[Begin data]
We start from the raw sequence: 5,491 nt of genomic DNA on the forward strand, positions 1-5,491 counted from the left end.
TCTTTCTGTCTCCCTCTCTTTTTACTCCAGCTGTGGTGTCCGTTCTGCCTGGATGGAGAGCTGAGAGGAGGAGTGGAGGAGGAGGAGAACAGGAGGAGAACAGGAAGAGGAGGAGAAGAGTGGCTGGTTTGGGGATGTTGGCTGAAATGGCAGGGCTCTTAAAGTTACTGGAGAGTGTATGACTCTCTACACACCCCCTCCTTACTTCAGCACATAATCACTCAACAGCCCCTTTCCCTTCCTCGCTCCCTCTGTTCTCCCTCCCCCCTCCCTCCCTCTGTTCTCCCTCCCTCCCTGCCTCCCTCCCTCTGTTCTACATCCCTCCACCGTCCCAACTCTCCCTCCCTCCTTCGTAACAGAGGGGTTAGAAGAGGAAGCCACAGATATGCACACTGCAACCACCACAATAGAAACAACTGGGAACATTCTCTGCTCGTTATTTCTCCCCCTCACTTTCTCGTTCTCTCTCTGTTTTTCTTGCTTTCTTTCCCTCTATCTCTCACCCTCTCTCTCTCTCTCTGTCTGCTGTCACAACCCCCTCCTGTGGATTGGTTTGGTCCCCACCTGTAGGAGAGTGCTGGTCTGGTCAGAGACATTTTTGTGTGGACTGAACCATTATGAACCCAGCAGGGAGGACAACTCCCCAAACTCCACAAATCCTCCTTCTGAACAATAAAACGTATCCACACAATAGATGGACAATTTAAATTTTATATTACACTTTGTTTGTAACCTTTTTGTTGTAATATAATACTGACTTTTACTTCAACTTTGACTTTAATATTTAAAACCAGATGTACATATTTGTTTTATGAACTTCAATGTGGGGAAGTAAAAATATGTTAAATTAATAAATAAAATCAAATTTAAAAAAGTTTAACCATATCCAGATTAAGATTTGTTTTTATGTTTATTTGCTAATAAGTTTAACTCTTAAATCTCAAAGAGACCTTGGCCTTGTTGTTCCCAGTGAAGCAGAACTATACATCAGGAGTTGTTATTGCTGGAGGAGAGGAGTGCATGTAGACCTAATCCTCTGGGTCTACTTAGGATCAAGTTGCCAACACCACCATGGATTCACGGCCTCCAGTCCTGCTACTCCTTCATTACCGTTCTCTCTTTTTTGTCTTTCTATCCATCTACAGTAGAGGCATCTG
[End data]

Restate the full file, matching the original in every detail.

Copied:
We start from the raw sequence: 5,491 nt of genomic DNA on the forward strand, positions 1-5,491 counted from the left end.
TCTTTCTGTCTCCCTCTCTTTTTACTCCAGCTGTGGTGTCCGTTCTGCCTGGATGGAGAGCTGAGAGGAGGAGTGGAGGAGGAGGAGAACAGGAGGAGAACAGGAAGAGGAGGAGAAGAGTGGCTGGTTTGGGGATGTTGGCTGAAATGGCAGGGCTCTTAAAGTTACTGGAGAGTGTATGACTCTCTACACACCCCCTCCTTACTTCAGCACATAATCACTCAACAGCCCCTTTCCCTTCCTCGCTCCCTCTGTTCTCCCTCCCCCCTCCCTCCCTCTGTTCTCCCTCCCTCCCTGCCTCCCTCCCTCTGTTCTACATCCCTCCACCGTCCCAACTCTCCCTCCCTCCTTCGTAACAGAGGGGTTAGAAGAGGAAGCCACAGATATGCACACTGCAACCACCACAATAGAAACAACTGGGAACATTCTCTGCTCGTTATTTCTCCCCCTCACTTTCTCGTTCTCTCTCTGTTTTTCTTGCTTTCTTTCCCTCTATCTCTCACCCTCTCTCTCTCTCTCTGTCTGCTGTCACAACCCCCTCCTGTGGATTGGTTTGGTCCCCACCTGTAGGAGAGTGCTGGTCTGGTCAGAGACATTTTTGTGTGGACTGAACCATTATGAACCCAGCAGGGAGGACAACTCCCCAAACTCCACAAATCCTCCTTCTGAACAATAAAACGTATCCACACAATAGATGGACAATTTAAATTTTATATTACACTTTGTTTGTAACCTTTTTGTTGTAATATAATACTGACTTTTACTTCAACTTTGACTTTAATATTTAAAACCAGATGTACATATTTGTTTTATGAACTTCAATGTGGGGAAGTAAAAATATGTTAAATTAATAAATAAAATCAAATTTAAAAAAGTTTAACCATATCCAGATTAAGATTTGTTTTTATGTTTATTTGCTAATAAGTTTAACTCTTAAATCTCAAAGAGACCTTGGCCTTGTTGTTCCCAGTGAAGCAGAACTATACATCAGGAGTTGTTATTGCTGGAGGAGAGGAGTGCATGTAGACCTAATCCTCTGGGTCTACTTAGGATCAAGTTGCCAACACCACCATGGATTCACGGCCTCCAGTCCTGCTACTCCTTCATTACCGTTCTCTCTTTTTTGTCTTTCTATCCATCTACAGTAGAGGCATCTG